Thoughts on Ebola
On cue, we run across the valley, across a creek, and then into bushes. We stay close. Never looking back. I am fifteen and I run like I have never ran before. As we go further into the bushes, it gets darker and darker. Together we move as one, for we cannot see ahead. The moon provides some light when we are in the open, but most of the time in the bushes it was pitch dark. We stop and lie down on the desert ground to rest. It gets colder. A baby cries close by..."
I try to run away, but the sound of the baby crying draws me. I crawl toward the sound and find the mother lying motionless, not breathing. The moonlight shines bright on the helpless child's innocent eyes looking at me. I look at her mother. I close the mother's eyes, grab her carryall and lift the child into my arms. If I leave her she is certain to die. I run with the others toward the wagon that take us to a wagon that takes us to a garage. Everyone smiles, because we have made the crossing! I think, I am safe now from the gangs and rapists that roam the streets of my home in Guatemala. My family has pooled their savings so that I might make it to my cousins in America.
We make no noise. I remember that the child's mother joined us late. Her eyes were bright and her face was flushed. Nerves? Excitement?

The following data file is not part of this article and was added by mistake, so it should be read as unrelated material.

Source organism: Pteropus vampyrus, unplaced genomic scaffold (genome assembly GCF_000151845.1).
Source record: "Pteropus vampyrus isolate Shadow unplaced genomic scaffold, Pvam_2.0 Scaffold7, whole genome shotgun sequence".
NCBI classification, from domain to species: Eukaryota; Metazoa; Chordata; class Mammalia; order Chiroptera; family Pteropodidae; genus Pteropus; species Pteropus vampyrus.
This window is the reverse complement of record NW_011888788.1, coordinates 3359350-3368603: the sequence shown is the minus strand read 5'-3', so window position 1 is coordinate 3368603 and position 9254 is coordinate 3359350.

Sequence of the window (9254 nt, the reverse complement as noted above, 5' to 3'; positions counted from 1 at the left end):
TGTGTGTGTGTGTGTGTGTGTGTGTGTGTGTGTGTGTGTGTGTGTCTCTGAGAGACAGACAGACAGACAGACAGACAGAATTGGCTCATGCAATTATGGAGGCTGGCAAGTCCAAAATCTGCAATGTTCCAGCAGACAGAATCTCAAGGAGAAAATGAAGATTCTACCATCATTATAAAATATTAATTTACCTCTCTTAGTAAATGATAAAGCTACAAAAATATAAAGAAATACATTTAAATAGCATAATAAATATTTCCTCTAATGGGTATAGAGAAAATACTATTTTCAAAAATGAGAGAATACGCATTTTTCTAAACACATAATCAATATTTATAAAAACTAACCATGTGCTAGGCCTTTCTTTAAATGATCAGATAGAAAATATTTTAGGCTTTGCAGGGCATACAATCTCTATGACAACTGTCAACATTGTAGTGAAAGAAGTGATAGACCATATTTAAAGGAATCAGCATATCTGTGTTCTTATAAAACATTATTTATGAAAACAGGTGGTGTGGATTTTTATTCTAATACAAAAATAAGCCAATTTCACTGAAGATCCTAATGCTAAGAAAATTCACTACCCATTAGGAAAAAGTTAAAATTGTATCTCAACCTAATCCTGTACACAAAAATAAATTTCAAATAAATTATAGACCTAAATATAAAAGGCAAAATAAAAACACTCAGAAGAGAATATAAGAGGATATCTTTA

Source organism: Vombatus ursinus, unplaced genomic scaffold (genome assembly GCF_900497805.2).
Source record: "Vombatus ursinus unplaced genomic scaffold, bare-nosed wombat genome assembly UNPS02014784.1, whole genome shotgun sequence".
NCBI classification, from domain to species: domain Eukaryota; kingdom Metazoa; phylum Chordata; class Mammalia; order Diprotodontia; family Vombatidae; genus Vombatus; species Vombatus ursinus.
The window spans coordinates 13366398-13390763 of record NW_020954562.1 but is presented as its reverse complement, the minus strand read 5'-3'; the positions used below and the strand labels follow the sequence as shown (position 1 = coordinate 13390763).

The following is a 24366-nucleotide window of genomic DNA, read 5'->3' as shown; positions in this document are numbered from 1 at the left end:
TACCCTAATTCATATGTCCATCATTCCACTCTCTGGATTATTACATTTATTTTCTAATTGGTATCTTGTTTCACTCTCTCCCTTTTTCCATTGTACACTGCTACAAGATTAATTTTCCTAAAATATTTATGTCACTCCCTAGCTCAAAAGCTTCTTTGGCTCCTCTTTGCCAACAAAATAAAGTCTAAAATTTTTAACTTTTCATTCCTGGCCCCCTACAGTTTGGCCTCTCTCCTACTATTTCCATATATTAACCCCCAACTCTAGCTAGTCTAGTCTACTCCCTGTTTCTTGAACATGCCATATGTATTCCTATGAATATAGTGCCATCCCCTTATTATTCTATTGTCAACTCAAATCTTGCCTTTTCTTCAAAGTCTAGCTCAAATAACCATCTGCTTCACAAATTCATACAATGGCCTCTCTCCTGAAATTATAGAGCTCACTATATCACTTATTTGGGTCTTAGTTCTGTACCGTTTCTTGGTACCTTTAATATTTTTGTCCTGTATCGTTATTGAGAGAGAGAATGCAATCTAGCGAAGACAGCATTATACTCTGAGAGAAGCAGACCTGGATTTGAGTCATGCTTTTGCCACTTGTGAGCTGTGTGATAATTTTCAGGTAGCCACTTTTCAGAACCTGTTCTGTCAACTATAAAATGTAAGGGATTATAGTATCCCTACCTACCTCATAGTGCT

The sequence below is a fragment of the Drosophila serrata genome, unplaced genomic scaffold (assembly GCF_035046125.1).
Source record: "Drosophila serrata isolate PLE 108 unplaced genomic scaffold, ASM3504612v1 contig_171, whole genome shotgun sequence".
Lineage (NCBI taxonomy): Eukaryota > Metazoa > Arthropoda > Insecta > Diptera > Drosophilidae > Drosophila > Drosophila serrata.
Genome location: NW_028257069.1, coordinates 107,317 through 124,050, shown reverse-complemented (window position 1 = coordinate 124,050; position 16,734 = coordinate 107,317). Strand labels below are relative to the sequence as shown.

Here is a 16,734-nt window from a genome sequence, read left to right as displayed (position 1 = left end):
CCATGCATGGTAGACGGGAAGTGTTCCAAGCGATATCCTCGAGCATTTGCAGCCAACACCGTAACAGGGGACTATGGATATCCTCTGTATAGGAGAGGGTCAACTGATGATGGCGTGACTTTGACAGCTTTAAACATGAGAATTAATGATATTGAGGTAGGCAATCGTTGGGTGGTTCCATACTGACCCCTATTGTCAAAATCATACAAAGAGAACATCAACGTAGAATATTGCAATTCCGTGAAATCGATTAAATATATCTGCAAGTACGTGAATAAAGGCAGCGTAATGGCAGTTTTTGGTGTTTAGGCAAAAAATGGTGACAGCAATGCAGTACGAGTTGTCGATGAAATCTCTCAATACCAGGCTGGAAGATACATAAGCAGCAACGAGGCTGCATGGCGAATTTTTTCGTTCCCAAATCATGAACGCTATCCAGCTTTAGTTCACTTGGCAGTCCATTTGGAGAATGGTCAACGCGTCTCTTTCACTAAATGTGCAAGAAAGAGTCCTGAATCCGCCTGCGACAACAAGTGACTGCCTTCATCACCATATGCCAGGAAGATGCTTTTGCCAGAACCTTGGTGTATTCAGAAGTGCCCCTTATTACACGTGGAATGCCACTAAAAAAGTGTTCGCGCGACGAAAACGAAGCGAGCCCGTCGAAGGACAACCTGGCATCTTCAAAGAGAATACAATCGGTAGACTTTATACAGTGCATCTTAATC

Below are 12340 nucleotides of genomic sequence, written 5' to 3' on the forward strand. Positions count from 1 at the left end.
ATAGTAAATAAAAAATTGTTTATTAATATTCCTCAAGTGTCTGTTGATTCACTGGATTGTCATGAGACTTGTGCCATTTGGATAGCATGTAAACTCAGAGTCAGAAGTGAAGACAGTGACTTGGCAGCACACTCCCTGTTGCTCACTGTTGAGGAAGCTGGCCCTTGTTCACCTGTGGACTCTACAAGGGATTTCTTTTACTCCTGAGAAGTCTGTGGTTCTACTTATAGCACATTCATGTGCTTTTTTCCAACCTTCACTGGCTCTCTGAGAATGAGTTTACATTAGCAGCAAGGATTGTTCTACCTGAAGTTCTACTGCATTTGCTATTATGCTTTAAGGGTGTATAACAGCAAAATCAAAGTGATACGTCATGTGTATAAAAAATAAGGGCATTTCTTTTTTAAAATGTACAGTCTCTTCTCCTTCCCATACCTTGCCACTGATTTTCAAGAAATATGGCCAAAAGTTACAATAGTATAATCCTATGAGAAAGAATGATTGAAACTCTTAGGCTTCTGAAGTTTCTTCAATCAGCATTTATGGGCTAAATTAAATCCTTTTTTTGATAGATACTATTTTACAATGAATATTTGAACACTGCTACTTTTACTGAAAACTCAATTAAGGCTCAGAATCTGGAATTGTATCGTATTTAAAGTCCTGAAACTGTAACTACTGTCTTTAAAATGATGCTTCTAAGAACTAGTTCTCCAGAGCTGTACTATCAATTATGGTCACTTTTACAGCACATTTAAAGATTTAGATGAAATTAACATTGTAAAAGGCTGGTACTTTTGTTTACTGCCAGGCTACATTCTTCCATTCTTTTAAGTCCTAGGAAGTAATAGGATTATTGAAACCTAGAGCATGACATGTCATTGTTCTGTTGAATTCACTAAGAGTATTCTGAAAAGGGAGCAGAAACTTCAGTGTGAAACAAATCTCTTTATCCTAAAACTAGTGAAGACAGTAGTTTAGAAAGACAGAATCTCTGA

I quietly ask around. No one claims to have known the mother or the child. To leave the child would mean its death. I am afraid to ask the Coyote or trust him with the child. Her crying endangers them all and he would just as soon abandon her to the desert animals, I know. The carry all has no diapers for the baby. Another mother shares diapers with me. The little girl opens her eyes and smiles at me. I scrounge through the carryall and find a bottle though I only have water to give her. I cannot abandon the baby!
An older woman holds the child for me to dispose of the diaper. The coyote throws the diaper back at me. They are to leave no sign. I pick up the diaper and put it into the carryall. There is nowhere to wash my hands. The coyote touches each individual and pushes them into different groups. Together, but apart, he takes us to the San Diego airport for a flight to Los Angeles. The coyote directs me and others in my group to a cab. The child cries and throws up. I comfort the child who falls asleep. A coyote assistant takes us to a nice neighborhood with fine homes and large yards.
From there, he once again divides the group. Overnight buses, trucks and cars transport members of the group to different parts of the country. I find my family living in Alabama. They see the sick child. They are concerned.